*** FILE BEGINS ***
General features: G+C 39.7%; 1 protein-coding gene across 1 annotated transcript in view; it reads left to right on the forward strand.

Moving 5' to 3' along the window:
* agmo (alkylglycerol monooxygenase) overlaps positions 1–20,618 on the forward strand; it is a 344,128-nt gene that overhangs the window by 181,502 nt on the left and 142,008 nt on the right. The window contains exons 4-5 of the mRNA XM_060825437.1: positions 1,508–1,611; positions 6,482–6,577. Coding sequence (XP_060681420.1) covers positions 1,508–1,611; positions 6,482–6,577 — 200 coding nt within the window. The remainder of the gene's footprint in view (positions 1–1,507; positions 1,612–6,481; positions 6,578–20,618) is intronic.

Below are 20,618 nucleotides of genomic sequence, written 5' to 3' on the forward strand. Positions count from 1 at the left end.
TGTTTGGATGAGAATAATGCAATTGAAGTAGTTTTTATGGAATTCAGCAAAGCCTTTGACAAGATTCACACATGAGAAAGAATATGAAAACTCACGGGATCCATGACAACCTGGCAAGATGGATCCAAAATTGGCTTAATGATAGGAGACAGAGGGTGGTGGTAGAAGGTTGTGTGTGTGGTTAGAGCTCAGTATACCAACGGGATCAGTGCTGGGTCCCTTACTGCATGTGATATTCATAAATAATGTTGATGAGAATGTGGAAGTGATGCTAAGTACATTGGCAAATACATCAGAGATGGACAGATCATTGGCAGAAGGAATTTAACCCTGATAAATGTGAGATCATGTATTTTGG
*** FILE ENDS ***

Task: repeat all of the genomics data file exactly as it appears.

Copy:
General features: G+C 39.7%; 1 protein-coding gene across 1 annotated transcript in view; it reads left to right on the forward strand.

Moving 5' to 3' along the window:
* agmo (alkylglycerol monooxygenase) overlaps positions 1–20,618 on the forward strand; it is a 344,128-nt gene that overhangs the window by 181,502 nt on the left and 142,008 nt on the right. The window contains exons 4-5 of the mRNA XM_060825437.1: positions 1,508–1,611; positions 6,482–6,577. Coding sequence (XP_060681420.1) covers positions 1,508–1,611; positions 6,482–6,577 — 200 coding nt within the window. The remainder of the gene's footprint in view (positions 1–1,507; positions 1,612–6,481; positions 6,578–20,618) is intronic.

Below are 20,618 nucleotides of genomic sequence, written 5' to 3' on the forward strand. Positions count from 1 at the left end.
TGTTTGGATGAGAATAATGCAATTGAAGTAGTTTTTATGGAATTCAGCAAAGCCTTTGACAAGATTCACACATGAGAAAGAATATGAAAACTCACGGGATCCATGACAACCTGGCAAGATGGATCCAAAATTGGCTTAATGATAGGAGACAGAGGGTGGTGGTAGAAGGTTGTGTGTGTGGTTAGAGCTCAGTATACCAACGGGATCAGTGCTGGGTCCCTTACTGCATGTGATATTCATAAATAATGTTGATGAGAATGTGGAAGTGATGCTAAGTACATTGGCAAATACATCAGAGATGGACAGATCATTGGCAGAAGGAATTTAACCCTGATAAATGTGAGATCATGTATTTTGG